Education Secretary urged to ‘end Invisible Man act’ over university Covid spike

Labour is set to demand answers over whether students will be able to return to their families at Christmas.

Education Secretary urged to ‘end Invisible Man act’ over university Covid spike

Labour has called for Education Secretary Gavin Williamson to “end his Invisible Man act” on the plight of university students as he prepares to face MPs over the spike in higher education coronavirus cases.

Mr Williamson is due to make a statement in the Commons on Tuesday after thousands of students were forced to self-isolate following a surge in cases at universities including Glasgow, Manchester Metropolitan and Edinburgh Napier.

According to university statements and local reports this month, at least 25 institutions have seen confirmed Covid-19 cases.

Despite the unfolding debacle, Labour said its research showed Mr Williamson has not made any public appearances in recent days and nor has he tweeted since September 10 – more than two weeks ago.

On Monday, the South Staffordshire MP took to Instagram to post about a litter pick in his constituency that he had taken part in, rather than the situation at the UK’s universities.

The mounting issues in higher education come only weeks after the Cabinet minister faced calls to resign over his handling of the A-level exam results fiasco.

“None of this was unforeseeable. Labour and others have warned that campuses would need access to testing.

“But – just as with the exams fiasco over the summer – the Education Secretary has created chaos through his incompetence and failure to act.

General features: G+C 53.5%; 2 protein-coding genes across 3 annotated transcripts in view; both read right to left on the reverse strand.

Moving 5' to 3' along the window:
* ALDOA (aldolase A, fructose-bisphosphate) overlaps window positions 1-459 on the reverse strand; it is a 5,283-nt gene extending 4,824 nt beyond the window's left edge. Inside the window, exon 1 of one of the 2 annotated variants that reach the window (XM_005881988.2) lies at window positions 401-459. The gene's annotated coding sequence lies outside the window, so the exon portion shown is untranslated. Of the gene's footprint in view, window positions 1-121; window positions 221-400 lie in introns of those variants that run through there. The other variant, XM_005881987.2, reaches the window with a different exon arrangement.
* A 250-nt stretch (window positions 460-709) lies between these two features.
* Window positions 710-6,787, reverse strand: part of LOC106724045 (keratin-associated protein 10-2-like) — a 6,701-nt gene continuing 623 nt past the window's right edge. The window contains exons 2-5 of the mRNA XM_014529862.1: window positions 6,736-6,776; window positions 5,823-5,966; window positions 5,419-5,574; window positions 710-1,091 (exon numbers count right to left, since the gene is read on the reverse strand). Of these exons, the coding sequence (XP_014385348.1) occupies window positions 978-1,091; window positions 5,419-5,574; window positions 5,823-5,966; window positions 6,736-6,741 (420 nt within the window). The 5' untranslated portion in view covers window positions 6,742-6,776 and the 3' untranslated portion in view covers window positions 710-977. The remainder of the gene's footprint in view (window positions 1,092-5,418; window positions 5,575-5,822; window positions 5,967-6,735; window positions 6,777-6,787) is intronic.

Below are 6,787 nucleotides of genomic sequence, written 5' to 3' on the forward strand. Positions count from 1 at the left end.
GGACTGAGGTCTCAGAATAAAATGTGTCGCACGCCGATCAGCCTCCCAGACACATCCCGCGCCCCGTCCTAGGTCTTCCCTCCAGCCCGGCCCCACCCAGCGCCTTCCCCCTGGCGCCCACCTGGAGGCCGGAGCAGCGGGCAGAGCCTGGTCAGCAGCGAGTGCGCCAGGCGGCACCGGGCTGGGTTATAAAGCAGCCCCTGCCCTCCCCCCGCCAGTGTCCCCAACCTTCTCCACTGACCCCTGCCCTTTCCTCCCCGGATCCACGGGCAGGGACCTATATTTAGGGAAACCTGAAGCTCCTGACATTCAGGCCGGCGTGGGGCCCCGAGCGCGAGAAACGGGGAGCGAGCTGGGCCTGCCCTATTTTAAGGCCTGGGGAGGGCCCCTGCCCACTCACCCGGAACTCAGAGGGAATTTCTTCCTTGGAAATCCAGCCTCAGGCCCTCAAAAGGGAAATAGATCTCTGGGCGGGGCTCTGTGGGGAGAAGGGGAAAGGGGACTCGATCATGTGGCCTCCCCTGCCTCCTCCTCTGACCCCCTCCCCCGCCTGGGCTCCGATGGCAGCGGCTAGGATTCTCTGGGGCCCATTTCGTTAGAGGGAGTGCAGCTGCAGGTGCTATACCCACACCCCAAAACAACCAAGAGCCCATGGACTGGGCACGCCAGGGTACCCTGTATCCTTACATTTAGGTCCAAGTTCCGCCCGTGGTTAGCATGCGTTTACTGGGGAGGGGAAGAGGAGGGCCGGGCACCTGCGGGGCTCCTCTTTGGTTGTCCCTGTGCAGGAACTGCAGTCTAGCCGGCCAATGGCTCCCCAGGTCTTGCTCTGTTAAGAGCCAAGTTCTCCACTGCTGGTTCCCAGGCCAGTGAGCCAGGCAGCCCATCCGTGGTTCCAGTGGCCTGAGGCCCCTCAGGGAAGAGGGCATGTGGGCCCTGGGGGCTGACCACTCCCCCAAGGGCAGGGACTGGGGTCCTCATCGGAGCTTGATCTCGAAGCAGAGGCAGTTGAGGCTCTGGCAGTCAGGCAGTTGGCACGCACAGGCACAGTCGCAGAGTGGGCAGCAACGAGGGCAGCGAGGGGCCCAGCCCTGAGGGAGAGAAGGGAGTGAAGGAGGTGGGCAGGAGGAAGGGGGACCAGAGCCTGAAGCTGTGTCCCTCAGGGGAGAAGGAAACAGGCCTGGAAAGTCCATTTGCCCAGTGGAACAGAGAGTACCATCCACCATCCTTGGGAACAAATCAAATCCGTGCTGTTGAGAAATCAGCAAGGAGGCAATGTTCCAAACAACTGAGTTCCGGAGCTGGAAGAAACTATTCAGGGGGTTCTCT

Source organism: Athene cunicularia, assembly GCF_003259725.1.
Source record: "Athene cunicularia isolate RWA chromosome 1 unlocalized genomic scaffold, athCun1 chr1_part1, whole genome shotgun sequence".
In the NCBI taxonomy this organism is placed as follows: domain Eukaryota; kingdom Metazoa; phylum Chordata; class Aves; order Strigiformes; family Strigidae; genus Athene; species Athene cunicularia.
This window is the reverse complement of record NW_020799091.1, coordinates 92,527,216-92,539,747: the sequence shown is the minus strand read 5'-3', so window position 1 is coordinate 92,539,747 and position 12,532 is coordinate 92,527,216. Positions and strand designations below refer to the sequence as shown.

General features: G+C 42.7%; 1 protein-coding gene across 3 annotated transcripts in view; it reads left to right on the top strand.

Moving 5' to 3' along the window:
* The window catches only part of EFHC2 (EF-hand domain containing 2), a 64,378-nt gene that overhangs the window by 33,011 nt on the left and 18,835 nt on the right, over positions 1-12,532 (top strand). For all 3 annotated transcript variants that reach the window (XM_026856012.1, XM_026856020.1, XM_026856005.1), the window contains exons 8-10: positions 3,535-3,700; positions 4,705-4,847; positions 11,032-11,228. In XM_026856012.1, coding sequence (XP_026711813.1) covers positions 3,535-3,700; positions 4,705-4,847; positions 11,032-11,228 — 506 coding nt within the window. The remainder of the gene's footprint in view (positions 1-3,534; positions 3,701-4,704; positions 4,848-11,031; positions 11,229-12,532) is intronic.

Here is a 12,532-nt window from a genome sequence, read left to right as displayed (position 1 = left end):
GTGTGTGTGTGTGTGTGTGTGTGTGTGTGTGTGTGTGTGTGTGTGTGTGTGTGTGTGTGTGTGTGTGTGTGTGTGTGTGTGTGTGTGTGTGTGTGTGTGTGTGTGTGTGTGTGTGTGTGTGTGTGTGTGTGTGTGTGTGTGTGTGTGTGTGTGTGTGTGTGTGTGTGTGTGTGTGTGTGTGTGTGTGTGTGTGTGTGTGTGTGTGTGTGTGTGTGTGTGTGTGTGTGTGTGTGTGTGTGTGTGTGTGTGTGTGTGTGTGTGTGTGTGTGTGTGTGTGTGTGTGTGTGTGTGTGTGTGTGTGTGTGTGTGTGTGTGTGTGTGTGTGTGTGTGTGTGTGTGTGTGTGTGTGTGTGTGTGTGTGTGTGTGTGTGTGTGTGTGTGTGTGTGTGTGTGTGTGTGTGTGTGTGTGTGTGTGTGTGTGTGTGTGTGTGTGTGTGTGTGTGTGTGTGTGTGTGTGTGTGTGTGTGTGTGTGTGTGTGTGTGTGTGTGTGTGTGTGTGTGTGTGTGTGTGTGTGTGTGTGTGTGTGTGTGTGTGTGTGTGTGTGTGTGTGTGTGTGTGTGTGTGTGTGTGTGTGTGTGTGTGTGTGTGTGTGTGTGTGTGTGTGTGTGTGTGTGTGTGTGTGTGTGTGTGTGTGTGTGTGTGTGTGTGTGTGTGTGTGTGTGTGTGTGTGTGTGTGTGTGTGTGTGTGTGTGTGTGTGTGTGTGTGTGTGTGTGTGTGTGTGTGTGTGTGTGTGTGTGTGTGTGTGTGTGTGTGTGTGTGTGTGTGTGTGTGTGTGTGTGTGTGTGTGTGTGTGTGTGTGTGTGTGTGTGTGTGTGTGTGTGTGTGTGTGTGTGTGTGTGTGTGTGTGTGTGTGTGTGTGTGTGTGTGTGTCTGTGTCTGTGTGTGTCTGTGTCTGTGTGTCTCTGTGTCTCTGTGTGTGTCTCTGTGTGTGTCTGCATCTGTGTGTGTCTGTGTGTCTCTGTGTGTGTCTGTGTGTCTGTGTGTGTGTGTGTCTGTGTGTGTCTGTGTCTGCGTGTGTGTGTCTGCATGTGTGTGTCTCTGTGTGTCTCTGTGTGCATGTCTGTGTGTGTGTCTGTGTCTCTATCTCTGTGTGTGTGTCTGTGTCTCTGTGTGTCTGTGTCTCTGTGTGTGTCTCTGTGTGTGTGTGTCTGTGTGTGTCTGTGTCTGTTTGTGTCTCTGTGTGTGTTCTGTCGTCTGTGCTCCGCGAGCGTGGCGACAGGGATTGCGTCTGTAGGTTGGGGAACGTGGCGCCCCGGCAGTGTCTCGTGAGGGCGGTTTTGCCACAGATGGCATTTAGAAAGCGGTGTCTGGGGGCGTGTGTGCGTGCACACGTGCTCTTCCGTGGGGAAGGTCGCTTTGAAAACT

“Gavin Williamson must set out what he is doing to resolve these problems and put young people and parents’ minds at rest.”

The Opposition party is demanding that the former chief whip sets out what steps he took over the summer to ensure that students would be able to return to university safely.

Kate Green
Shadow education secretary Kate Green will demand answers of Gavin Williamson about the universities Covid spike (Dominic Lipinski/PA)

Conservative Party co-chairman Amanda Milling said on Sunday there were “no plans” to keep students in university over Christmas but earlier Culture Secretary Oliver Dowden said it would only be possible for young people to visit their family at the end of term if the country follows existing guidance.

Health Secretary Matt Hancock has also refused to rule out banning students from returning home for the festive period.

Labour has also called for guarantees from Mr Williamson that all students who are required to self-isolate will be able to access their education remotely and wants him to declare what mental health support will be put in place for those who have to stay indoors.

The party will also ask the Secretary of State “what his message is for parents and those students who have not yet moved to campus” given the current situation across the UK, along with what help will be provided to students’ unions to allow them to continue to provide pastoral support to students on and off campus.

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